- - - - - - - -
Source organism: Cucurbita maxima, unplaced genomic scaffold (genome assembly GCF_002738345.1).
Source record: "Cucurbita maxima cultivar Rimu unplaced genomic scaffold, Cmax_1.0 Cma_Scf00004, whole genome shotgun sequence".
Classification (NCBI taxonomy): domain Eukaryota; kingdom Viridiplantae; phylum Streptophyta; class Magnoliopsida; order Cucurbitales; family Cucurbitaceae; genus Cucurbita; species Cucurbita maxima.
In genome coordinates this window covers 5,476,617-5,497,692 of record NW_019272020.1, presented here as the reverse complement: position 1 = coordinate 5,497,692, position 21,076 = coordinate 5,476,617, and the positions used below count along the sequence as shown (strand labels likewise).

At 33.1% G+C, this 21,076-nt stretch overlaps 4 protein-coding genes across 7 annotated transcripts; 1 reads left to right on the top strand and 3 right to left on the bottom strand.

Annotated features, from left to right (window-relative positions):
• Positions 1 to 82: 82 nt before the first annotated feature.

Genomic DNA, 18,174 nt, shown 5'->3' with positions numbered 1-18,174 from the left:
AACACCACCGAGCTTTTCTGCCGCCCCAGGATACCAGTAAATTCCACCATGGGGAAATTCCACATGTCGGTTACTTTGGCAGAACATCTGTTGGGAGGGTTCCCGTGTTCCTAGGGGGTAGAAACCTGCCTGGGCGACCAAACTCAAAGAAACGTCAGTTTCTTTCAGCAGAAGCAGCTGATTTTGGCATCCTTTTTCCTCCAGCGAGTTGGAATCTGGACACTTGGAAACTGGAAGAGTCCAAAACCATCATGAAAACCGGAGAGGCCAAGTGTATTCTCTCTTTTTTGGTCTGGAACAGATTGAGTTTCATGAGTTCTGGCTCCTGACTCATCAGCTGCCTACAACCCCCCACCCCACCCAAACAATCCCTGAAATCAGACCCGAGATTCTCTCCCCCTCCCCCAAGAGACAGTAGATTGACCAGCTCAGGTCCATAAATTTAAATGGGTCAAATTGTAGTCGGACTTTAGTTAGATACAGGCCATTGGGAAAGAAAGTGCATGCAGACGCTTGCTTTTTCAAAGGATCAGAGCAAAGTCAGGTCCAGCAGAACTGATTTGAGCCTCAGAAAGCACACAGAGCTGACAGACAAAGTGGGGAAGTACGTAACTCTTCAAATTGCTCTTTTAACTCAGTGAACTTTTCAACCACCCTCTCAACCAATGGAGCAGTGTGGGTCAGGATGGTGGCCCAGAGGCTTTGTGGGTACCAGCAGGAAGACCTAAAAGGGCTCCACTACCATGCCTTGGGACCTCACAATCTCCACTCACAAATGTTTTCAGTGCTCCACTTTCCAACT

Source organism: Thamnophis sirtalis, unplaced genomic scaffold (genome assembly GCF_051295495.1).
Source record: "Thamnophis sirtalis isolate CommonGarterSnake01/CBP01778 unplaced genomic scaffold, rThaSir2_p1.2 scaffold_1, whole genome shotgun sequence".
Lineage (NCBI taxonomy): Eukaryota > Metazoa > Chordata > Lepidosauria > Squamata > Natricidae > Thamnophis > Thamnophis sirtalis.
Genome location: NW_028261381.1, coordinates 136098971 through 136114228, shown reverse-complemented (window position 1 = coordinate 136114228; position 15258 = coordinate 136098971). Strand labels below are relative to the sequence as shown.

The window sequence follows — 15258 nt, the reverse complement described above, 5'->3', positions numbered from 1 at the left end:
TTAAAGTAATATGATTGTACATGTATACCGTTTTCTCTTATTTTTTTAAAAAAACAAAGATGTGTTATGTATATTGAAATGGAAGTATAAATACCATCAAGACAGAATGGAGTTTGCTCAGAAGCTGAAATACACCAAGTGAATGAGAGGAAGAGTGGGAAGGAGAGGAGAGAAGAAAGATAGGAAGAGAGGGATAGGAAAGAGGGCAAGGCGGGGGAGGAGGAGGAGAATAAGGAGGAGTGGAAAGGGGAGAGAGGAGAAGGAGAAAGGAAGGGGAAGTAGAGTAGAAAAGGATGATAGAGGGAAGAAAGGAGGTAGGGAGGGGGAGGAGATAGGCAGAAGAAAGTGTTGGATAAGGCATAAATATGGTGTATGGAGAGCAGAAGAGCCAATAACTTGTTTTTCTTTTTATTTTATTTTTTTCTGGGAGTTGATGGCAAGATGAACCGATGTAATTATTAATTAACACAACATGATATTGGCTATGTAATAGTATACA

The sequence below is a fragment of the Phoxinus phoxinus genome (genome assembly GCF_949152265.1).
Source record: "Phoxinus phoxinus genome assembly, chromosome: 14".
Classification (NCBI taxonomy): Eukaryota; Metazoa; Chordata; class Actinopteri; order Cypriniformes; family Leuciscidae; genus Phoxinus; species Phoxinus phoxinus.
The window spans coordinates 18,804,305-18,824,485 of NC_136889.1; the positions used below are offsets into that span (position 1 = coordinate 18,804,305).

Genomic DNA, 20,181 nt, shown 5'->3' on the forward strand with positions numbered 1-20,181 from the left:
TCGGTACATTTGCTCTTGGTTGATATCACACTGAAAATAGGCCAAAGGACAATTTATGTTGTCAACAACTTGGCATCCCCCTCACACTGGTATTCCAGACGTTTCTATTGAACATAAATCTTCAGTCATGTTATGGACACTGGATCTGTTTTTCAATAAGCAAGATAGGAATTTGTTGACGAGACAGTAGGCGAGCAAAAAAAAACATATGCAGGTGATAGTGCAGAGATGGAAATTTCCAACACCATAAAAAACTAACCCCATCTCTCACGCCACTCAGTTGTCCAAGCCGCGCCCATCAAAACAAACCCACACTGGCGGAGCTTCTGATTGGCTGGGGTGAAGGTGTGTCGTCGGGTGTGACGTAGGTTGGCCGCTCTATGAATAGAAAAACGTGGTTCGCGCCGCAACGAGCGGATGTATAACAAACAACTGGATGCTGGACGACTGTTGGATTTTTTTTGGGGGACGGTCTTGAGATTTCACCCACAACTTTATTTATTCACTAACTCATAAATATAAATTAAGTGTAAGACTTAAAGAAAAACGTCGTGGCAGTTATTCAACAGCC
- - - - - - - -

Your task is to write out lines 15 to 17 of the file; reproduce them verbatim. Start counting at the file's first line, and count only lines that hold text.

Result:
TTAAAGTAATATGATTGTACATGTATACCGTTTTCTCTTATTTTTTTAAAAAAACAAAGATGTGTTATGTATATTGAAATGGAAGTATAAATACCATCAAGACAGAATGGAGTTTGCTCAGAAGCTGAAATACACCAAGTGAATGAGAGGAAGAGTGGGAAGGAGAGGAGAGAAGAAAGATAGGAAGAGAGGGATAGGAAAGAGGGCAAGGCGGGGGAGGAGGAGGAGAATAAGGAGGAGTGGAAAGGGGAGAGAGGAGAAGGAGAAAGGAAGGGGAAGTAGAGTAGAAAAGGATGATAGAGGGAAGAAAGGAGGTAGGGAGGGGGAGGAGATAGGCAGAAGAAAGTGTTGGATAAGGCATAAATATGGTGTATGGAGAGCAGAAGAGCCAATAACTTGTTTTTCTTTTTATTTTATTTTTTTCTGGGAGTTGATGGCAAGATGAACCGATGTAATTATTAATTAACACAACATGATATTGGCTATGTAATAGTATACA

The sequence below is a fragment of the Phoxinus phoxinus genome (genome assembly GCF_949152265.1).
Source record: "Phoxinus phoxinus genome assembly, chromosome: 14".